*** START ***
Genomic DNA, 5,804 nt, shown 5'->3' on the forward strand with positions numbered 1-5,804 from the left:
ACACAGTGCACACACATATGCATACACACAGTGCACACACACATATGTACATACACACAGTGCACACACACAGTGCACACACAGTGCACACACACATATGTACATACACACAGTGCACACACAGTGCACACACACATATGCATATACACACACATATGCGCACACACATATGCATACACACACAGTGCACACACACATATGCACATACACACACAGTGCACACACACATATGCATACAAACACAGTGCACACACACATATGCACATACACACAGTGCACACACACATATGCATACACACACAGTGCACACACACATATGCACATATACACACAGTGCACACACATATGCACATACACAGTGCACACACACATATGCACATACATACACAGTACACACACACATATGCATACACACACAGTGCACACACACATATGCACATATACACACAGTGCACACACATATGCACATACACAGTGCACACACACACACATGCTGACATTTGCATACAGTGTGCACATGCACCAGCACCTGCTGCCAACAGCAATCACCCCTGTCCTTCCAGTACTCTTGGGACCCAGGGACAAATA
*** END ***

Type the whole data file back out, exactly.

Genomic DNA, 5,804 nt, shown 5'->3' on the forward strand with positions numbered 1-5,804 from the left:
ACACAGTGCACACACATATGCATACACACAGTGCACACACACATATGTACATACACACAGTGCACACACACAGTGCACACACAGTGCACACACACATATGTACATACACACAGTGCACACACAGTGCACACACACATATGCATATACACACACATATGCGCACACACATATGCATACACACACAGTGCACACACACATATGCACATACACACACAGTGCACACACACATATGCATACAAACACAGTGCACACACACATATGCACATACACACAGTGCACACACACATATGCATACACACACAGTGCACACACACATATGCACATATACACACAGTGCACACACATATGCACATACACAGTGCACACACACATATGCACATACATACACAGTACACACACACATATGCATACACACACAGTGCACACACACATATGCACATATACACACAGTGCACACACATATGCACATACACAGTGCACACACACACACATGCTGACATTTGCATACAGTGTGCACATGCACCAGCACCTGCTGCCAACAGCAATCACCCCTGTCCTTCCAGTACTCTTGGGACCCAGGGACAAATA